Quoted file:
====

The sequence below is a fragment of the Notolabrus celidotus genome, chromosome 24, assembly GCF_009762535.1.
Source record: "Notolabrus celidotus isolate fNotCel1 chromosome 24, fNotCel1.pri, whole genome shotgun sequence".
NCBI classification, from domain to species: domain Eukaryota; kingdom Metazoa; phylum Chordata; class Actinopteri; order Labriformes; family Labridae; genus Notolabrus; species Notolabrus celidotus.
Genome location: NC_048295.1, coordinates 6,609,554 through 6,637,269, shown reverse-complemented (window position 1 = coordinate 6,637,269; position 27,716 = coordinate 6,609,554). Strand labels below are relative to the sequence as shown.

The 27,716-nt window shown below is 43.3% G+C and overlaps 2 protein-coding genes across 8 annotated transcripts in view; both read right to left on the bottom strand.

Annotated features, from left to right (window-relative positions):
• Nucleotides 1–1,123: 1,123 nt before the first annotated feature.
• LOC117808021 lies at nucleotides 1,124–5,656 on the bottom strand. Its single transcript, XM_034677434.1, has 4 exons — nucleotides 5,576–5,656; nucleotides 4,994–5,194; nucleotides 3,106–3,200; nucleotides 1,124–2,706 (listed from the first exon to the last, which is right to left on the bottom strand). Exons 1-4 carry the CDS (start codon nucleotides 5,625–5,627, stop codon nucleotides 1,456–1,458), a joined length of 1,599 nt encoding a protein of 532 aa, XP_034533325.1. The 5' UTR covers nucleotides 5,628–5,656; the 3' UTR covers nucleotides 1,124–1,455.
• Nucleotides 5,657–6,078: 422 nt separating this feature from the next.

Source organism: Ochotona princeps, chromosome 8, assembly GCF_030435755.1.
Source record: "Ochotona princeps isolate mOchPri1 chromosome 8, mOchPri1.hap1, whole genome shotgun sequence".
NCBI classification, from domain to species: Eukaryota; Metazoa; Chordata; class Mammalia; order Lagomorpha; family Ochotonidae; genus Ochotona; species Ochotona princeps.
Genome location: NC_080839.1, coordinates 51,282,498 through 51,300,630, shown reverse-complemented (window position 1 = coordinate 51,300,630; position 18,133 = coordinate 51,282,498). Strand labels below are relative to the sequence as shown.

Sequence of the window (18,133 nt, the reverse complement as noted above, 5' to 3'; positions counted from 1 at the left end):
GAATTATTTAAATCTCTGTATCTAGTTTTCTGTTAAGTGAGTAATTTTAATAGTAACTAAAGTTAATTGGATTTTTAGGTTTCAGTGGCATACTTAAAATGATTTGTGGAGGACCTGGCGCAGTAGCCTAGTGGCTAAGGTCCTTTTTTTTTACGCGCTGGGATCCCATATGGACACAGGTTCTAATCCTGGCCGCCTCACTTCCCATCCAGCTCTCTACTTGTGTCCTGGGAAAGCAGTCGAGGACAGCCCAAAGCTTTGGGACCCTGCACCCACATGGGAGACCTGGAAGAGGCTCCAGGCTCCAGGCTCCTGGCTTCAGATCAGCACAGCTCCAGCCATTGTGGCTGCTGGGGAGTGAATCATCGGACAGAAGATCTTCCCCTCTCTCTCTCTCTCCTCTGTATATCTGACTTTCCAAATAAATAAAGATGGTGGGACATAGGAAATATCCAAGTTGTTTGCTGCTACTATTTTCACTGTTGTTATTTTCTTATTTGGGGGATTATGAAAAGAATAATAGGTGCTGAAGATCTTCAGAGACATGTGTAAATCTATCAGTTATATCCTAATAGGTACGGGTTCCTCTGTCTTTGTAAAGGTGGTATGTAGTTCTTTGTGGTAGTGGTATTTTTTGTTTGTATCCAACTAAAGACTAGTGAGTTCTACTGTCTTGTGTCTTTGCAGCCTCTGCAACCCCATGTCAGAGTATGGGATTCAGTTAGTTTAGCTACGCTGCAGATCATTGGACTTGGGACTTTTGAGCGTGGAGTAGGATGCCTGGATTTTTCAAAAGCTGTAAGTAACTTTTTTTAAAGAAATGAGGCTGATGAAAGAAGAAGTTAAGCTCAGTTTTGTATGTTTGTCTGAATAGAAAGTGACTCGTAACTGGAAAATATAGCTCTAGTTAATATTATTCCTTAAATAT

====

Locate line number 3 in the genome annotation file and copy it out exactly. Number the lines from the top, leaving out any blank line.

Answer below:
NCBI classification, from domain to species: domain Eukaryota; kingdom Metazoa; phylum Chordata; class Actinopteri; order Labriformes; family Labridae; genus Notolabrus; species Notolabrus celidotus.